Caso Design is originally a German company, but one that operates throughout the EU. Caso has a large range of wine coolers, with models in all price classes. In addition to wine coolers, Caso also manufactures a range of other kitchen appliances and white goods, such as hobs, microwave ovens and juice presses. The company focuses on modern, innovative technology combined with stylish and functional design.
Find deal atWinerack plus
Liebherr's specialist knowledge extends over a number of areas, from mining to airborne transport systems. And of course refrigerators and wine coolers. The manufacturer's wine coolers are divided into two segments. They have Vinidor cabinets, which are intended for long-term storage, and a range of other wine coolers with 2-3 temperature zones that are primarily intended as serving cabinets. Temperature choices range between 5 and 20 degrees.
Vestfrost is a Danish manufacturer which currently has four different product series of wine coolers. Just like many other manufacturers, they have specific wine refrigerators that they consider are particularly good for long-term storage. What makes them a little different is that the doors on the long-term series are not made of glass. They are instead solid, insulated doors so that the space inside the cooler is completely dark and retains its temperature well. Vestfrost also works with other storage related to refrigeration and freezing, together with biomedicine.
Find deal atWineandbarrels
AEG is a broad brand with products in both kitchens and tools. Their range of wine coolers is relatively small, but the models are very energy efficient and have low noise levels. They primarily differ from each other in terms of size.
Find deal atAppliance City
Candy brand wine coolers form part of a large group of white goods that originally come from Italy. What started with a dishwasher has rapidly developed into a range of ovens and other products. And of course those products include wine coolers. The company also has a relatively large range of wine refrigerators which primarily cover the lower price classes.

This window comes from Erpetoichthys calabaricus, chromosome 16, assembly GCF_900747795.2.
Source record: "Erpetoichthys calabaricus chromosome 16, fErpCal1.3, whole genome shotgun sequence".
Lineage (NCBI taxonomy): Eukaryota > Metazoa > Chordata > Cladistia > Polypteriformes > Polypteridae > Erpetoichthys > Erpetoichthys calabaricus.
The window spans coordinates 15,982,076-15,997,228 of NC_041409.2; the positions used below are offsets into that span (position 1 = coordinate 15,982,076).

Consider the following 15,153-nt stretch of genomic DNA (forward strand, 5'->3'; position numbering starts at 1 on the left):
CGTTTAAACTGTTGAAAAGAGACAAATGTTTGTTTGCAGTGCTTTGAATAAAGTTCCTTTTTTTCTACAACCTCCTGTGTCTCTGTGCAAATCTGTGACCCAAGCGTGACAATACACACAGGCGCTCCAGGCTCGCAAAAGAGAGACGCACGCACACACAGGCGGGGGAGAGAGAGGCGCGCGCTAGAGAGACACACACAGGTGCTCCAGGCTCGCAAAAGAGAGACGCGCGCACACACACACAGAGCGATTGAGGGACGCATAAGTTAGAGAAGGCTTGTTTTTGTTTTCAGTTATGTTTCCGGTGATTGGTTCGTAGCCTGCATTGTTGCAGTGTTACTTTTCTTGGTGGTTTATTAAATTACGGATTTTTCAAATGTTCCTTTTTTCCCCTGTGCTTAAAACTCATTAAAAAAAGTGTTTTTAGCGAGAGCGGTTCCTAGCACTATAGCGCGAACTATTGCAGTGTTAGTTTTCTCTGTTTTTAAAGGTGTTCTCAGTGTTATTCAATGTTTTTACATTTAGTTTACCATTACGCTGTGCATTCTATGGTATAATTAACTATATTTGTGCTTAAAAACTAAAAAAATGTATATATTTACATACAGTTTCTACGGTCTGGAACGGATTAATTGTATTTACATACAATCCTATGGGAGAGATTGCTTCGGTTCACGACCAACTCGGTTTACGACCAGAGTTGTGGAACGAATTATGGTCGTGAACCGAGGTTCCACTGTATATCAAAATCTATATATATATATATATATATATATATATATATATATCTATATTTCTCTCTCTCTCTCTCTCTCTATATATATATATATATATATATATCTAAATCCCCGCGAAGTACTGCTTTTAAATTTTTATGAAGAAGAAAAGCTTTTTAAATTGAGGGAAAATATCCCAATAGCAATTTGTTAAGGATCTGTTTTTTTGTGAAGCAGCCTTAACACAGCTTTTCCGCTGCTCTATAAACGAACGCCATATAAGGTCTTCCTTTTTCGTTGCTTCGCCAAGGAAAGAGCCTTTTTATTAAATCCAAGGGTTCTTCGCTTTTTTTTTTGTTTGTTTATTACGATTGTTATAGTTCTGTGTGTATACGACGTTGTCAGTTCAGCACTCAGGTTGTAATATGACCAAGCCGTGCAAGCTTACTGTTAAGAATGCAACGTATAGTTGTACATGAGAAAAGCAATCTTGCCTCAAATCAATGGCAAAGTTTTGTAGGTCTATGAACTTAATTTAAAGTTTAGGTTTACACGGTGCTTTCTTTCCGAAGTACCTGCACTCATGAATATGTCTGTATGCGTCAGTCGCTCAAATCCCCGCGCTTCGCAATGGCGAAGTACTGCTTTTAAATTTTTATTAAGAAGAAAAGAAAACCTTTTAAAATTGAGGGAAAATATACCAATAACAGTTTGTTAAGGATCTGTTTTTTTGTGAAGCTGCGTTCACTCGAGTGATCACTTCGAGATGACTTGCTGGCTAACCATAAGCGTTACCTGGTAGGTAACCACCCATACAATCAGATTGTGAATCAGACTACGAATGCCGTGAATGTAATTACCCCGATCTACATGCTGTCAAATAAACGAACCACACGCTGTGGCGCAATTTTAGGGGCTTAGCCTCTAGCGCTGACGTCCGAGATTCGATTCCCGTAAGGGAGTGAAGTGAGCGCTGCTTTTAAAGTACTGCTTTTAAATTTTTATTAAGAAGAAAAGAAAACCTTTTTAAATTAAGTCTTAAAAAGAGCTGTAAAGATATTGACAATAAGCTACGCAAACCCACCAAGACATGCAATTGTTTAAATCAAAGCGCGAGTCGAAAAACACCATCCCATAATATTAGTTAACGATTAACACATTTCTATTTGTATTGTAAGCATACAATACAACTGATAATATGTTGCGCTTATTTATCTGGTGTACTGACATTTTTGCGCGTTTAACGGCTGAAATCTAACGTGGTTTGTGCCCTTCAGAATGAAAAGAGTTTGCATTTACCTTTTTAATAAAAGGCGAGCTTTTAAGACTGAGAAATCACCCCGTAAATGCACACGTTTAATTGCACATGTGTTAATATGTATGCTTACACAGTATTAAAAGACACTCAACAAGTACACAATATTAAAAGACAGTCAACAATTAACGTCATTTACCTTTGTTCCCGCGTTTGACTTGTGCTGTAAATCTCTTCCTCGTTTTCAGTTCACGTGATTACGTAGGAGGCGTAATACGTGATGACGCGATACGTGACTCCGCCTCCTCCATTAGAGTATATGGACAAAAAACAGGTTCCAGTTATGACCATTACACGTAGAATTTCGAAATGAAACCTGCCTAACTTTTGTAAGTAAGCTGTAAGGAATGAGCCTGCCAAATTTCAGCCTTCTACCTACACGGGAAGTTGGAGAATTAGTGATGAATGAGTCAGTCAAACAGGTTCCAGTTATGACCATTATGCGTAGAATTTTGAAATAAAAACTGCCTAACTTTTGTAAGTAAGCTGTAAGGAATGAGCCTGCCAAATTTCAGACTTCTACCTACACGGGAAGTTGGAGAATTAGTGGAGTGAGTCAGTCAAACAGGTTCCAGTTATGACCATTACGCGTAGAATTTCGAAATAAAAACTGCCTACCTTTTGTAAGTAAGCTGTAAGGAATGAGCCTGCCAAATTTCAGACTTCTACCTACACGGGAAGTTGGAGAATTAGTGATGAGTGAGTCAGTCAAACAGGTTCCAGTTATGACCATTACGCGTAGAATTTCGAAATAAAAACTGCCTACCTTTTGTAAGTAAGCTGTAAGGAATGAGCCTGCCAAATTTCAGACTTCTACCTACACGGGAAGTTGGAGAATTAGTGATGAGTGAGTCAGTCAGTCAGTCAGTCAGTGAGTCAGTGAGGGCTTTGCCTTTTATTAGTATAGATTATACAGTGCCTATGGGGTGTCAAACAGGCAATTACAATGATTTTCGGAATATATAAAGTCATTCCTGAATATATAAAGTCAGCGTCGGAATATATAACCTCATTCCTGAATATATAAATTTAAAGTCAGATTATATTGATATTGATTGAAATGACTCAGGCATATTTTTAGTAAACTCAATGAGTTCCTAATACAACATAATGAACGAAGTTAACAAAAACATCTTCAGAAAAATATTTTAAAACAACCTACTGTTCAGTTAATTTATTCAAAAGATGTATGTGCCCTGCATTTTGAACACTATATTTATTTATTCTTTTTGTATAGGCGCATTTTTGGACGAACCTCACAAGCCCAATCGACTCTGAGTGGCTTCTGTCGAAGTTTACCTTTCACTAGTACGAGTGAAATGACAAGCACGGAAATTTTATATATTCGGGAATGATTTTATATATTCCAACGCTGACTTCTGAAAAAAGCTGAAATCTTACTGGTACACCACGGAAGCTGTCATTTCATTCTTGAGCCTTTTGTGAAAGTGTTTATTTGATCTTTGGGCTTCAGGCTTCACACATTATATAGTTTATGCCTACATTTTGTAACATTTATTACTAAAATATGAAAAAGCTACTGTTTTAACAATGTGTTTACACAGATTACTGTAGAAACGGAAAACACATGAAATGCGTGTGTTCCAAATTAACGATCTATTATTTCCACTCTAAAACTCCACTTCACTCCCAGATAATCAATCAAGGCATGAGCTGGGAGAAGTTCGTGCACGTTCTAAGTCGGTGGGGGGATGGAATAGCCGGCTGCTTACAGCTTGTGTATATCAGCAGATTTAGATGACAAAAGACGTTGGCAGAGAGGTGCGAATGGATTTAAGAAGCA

Find deal atCorbetts Electrical
With a wine cooler in your home, you can always serve wine at the perfect temperature. You also get the advantage that you can lay down your wines for long-term storage. When buying a wine cooler, it's therefore important that you know what you intend to use it for; whether it's the former purpose – to get your wine to the right before serving it – or the latter – for storage. Perhaps you even want to do both? The reason why you need to know the answer to this question is that wine coolers are designed differently depending on how they are to be used.
A wine cooler intended to keep wine at consumption temperature can have a number of temperature zones. White wine should be served at 8-12 degrees, while red wine should be served at 16-20 degrees. A wine cooler intended for long-term storage should instead have a temperature zone of 12-15 degrees because this is the best temperature for storing wine. There are combination coolers with a number of different temperature zones which can store wine for serving and for the longer term.
But more than just the temperature affects wine. Light is one example. If you intend to store wine, you should avoid exposing it to light. This primarily means UV light, but research is slightly unclear on this subject and many people consider that you should avoid all forms of light. This means that it's sensible to choose a wine cooler with dark doors, for example dark glass or completely solid doors. The advantage of dark glass is of course that you – and other people – can see your fine wine collection.
Air humidity is also important for the wine, above all if it has an organic cork. Dry air dries out the cork and if the wine is exposed to oxygen it will oxidise. But you can also have problems if the conditions are too damp. If the air humidity is too high during long-term storage, you instead risk damaging the label. It's best to try to achieve an air humidity of around 75%. However, the acceptable range is quite broad.
Another factor that can affect the wine, even though it has not yet been completely established through research, is vibration. Wine is also affected by the noise level in the room, so the fewer vibrations the better for the wine and for your home environment.
When you set out to buy a wine cooler, you need to be aware of a number of different factors. If you know about these, and know what you want, it becomes much easier to make a choice that you will then be happy with. Otherwise you risk buying a wine cooler that you have to change at a later date. You should take into account the following factors.